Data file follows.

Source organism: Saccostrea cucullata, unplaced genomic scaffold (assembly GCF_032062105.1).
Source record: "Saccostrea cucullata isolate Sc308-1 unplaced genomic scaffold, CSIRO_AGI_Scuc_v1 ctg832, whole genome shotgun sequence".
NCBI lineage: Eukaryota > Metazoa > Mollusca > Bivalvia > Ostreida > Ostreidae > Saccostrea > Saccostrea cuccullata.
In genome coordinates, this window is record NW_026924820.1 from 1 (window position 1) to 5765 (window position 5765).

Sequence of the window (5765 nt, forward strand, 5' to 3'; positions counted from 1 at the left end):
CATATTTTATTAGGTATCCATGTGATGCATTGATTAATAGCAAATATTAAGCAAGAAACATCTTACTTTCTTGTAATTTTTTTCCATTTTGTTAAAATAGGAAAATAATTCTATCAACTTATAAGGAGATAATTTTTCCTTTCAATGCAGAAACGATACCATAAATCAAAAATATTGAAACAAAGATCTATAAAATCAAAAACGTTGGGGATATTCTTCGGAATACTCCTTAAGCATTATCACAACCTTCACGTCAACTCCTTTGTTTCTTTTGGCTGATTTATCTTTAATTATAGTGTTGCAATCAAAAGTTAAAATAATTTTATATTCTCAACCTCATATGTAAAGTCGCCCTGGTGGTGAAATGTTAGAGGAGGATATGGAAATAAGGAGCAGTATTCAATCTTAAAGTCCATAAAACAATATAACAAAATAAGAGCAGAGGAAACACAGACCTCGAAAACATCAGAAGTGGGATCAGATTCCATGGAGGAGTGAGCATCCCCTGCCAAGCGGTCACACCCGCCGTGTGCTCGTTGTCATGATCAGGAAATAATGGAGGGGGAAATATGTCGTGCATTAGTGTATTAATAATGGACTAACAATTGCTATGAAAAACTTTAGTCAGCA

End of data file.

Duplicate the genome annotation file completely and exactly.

Source organism: Saccostrea cucullata, unplaced genomic scaffold (assembly GCF_032062105.1).
Source record: "Saccostrea cucullata isolate Sc308-1 unplaced genomic scaffold, CSIRO_AGI_Scuc_v1 ctg832, whole genome shotgun sequence".
NCBI lineage: Eukaryota > Metazoa > Mollusca > Bivalvia > Ostreida > Ostreidae > Saccostrea > Saccostrea cuccullata.
In genome coordinates, this window is record NW_026924820.1 from 1 (window position 1) to 5765 (window position 5765).

Sequence of the window (5765 nt, forward strand, 5' to 3'; positions counted from 1 at the left end):
CATATTTTATTAGGTATCCATGTGATGCATTGATTAATAGCAAATATTAAGCAAGAAACATCTTACTTTCTTGTAATTTTTTTCCATTTTGTTAAAATAGGAAAATAATTCTATCAACTTATAAGGAGATAATTTTTCCTTTCAATGCAGAAACGATACCATAAATCAAAAATATTGAAACAAAGATCTATAAAATCAAAAACGTTGGGGATATTCTTCGGAATACTCCTTAAGCATTATCACAACCTTCACGTCAACTCCTTTGTTTCTTTTGGCTGATTTATCTTTAATTATAGTGTTGCAATCAAAAGTTAAAATAATTTTATATTCTCAACCTCATATGTAAAGTCGCCCTGGTGGTGAAATGTTAGAGGAGGATATGGAAATAAGGAGCAGTATTCAATCTTAAAGTCCATAAAACAATATAACAAAATAAGAGCAGAGGAAACACAGACCTCGAAAACATCAGAAGTGGGATCAGATTCCATGGAGGAGTGAGCATCCCCTGCCAAGCGGTCACACCCGCCGTGTGCTCGTTGTCATGATCAGGAAATAATGGAGGGGGAAATATGTCGTGCATTAGTGTATTAATAATGGACTAACAATTGCTATGAAAAACTTTAGTCAGCA